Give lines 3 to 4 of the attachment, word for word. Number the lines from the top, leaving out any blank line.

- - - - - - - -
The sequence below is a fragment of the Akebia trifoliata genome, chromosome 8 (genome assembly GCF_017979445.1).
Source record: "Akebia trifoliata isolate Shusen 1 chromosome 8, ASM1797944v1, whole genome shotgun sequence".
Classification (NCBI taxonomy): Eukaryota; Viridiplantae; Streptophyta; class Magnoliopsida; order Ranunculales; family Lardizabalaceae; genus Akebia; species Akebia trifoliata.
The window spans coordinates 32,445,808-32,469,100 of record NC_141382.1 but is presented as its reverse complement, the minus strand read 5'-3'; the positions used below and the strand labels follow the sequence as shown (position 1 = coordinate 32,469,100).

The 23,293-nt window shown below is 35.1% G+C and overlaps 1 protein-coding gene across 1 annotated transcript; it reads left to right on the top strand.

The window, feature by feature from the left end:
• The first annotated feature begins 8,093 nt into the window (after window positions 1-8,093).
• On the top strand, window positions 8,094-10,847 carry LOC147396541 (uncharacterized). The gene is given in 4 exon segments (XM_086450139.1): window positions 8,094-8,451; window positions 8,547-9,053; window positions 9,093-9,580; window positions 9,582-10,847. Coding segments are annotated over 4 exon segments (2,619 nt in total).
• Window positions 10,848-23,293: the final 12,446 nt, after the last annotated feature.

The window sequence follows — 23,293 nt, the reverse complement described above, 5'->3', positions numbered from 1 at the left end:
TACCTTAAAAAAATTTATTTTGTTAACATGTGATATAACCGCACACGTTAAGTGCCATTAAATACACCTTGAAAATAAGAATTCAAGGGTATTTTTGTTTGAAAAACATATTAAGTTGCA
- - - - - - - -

Classification (NCBI taxonomy): Eukaryota; Viridiplantae; Streptophyta; class Magnoliopsida; order Ranunculales; family Lardizabalaceae; genus Akebia; species Akebia trifoliata.
The window spans coordinates 32,445,808-32,469,100 of record NC_141382.1 but is presented as its reverse complement, the minus strand read 5'-3'; the positions used below and the strand labels follow the sequence as shown (position 1 = coordinate 32,469,100).